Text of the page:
Already a member? Please login below for an enhanced experience. Not a member? Join today
Menu

Events remember Pearl HarborEvents remember Pearl Harbor

More than 300 survivors of the Dec. 7, 1941, attack on Pearl Harbor are estimated to attend various events organized to mark the seventy-fifth anniversary, expected to be the last time veterans of that day of infamy will be present in large numbers. The solemn anniversary is being marked with commemorations, prayers, performances, and parades that will continue at various locations through Dec. 11.

The USS Arizona burning after the Japanese attack on Dec. 7, 1941. U.S. Navy archival photo.

Organizers of the many events marking National Pearl Harbor Remembrance Day and the seventy-fifth anniversary commemoration activities hope that a combination of family-friendly attractions and a concerted effort to leverage modern tools of social media will inspire a new generation to learn about the service and sacrifice of the first Americans on U.S. soil to come under fire in World War II.

It will soon be up to those who were not there to carry forward a legacy that is a cornerstone of the American experience: The 1941 attack—and the nation’s response to it—helped shape a national spirit of resolve, resilience, and patriotism.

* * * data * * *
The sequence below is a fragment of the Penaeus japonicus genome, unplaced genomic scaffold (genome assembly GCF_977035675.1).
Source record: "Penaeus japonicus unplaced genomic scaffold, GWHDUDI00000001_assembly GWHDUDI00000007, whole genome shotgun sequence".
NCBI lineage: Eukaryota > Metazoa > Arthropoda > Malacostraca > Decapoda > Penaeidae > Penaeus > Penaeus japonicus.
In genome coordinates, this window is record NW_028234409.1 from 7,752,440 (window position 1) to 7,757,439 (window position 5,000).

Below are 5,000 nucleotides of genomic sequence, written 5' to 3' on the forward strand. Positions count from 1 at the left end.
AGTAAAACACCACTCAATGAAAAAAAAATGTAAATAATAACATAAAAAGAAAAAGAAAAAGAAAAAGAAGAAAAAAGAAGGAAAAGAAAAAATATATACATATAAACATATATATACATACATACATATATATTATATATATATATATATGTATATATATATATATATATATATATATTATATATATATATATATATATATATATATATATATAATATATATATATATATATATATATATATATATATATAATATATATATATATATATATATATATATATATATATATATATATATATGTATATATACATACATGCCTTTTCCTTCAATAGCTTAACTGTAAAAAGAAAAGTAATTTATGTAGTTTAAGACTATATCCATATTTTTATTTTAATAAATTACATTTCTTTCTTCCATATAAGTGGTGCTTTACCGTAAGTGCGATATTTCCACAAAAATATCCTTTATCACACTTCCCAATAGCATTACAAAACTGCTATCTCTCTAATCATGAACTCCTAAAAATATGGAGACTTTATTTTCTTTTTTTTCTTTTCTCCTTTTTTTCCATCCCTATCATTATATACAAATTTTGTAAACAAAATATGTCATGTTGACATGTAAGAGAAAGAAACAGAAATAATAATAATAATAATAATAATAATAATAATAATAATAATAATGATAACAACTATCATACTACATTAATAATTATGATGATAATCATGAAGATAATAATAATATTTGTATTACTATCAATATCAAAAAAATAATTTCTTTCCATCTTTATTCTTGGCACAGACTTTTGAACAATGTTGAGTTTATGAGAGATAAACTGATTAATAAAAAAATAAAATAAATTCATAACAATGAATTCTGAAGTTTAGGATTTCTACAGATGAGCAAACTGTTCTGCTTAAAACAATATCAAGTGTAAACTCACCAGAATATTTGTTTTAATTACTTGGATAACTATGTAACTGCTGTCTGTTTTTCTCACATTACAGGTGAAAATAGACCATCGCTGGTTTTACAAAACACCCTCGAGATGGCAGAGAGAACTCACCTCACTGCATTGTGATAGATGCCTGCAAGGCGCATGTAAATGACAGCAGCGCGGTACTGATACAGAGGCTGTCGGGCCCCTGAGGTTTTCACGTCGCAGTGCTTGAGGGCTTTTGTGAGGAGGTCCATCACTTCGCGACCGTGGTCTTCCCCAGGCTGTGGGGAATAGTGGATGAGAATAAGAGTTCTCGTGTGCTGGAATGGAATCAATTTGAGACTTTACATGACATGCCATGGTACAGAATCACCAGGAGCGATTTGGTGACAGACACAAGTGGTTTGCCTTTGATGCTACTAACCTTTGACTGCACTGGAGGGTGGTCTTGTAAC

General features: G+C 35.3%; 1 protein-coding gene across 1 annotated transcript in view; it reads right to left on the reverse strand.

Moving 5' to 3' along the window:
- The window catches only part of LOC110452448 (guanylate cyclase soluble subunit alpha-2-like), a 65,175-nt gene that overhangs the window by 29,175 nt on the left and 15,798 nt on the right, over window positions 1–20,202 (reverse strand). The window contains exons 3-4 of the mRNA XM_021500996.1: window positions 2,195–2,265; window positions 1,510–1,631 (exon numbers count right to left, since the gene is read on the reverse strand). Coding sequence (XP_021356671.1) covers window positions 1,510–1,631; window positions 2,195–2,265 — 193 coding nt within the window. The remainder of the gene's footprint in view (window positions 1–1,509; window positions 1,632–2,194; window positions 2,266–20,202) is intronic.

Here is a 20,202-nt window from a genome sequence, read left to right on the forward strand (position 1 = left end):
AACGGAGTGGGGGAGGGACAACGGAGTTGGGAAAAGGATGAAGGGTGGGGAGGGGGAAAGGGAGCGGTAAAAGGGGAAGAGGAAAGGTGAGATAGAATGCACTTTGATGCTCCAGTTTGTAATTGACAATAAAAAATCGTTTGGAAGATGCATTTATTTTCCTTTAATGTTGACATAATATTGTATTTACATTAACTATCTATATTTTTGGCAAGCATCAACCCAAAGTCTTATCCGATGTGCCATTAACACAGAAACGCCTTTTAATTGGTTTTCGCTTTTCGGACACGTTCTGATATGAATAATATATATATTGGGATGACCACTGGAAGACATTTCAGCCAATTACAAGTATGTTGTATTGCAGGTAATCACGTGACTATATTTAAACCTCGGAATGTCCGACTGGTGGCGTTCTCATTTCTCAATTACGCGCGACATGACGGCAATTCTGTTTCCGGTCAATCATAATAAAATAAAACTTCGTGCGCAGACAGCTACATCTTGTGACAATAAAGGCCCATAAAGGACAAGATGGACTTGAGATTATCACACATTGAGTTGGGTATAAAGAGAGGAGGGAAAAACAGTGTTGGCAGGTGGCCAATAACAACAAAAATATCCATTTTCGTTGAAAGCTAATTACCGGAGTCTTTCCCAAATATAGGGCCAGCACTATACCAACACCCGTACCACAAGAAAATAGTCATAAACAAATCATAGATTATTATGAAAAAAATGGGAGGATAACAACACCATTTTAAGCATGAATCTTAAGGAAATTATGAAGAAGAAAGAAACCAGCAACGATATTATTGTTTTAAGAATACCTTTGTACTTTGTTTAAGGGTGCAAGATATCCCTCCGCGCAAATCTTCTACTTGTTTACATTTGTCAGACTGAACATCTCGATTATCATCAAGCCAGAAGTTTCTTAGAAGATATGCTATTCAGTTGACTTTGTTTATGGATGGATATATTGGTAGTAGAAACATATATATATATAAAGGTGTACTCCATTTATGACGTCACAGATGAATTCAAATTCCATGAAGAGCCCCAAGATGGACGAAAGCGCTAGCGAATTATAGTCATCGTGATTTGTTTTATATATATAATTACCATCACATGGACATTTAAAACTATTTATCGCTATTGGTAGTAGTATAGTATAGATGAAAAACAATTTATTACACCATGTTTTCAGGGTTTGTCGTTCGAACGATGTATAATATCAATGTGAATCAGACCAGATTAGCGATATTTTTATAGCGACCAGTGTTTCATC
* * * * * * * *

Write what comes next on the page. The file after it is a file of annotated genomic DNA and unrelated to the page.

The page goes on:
The 150-foot tower originally used to collect weather data was being converted into a control tower as the Japanese attacked. A Dec. 4 event will dedicate the restored structure. Photo courtesy of the Pacific Aviation Museum Pearl Harbor.

The Pacific Aviation Museum Pearl Harbor, located on Ford Island and still part of an active U.S. Navy base, will dedicate on Dec. 4 the restored 150-foot weather tower that was converted to a control tower after the attack. The event will feature a performance by the Morgantown High School Band from West Virginia, and be followed by the world premiere of a documentary, Remember Pearl Harbor, which features interviews with veterans and survivors on both sides, including Mitsuo Fuchida, the Japanese pilot who led the attack. Medal of Honor recipient Woody Williams and survivors of the USS Arizona are expected to attend the screening.

Dozens of events both public and private are scheduled at locations around the area, including one that has a 20-year history: Dr. Hiroya Sugano has been offering a solemn gesture of reconciliation for 20 years, with a blackened canteen in hand that was recovered from the wreckage of a B-29 Superfortress that collided with another B-29 over Shizuoka, Japan, in 1945. The 23 Americans killed in that collision were buried among the Japanese victims of the bombing raid, and the canteen has become a symbol of post-war reconciliation. A peace offering in the form of whiskey poured from the canteen into the harbor from the USS Arizona Memorial will be made Dec. 6 in a private ceremony co-hosted by the museum and the National Park Service.

“A key focus of the commemoration of the 75th anniversary of the attack on Pearl Harbor will be a brighter future in our relationship with Japan and the celebration of 71 years of peace between us,” the commemoration committee notes on its website.

Jim Moore

Jim Moore

Editor-Web
Editor-Web Jim Moore joined AOPA in 2011 and is an instrument-rated private pilot who enjoys competition aerobatics.
Topics: Events, Travel

Related Articles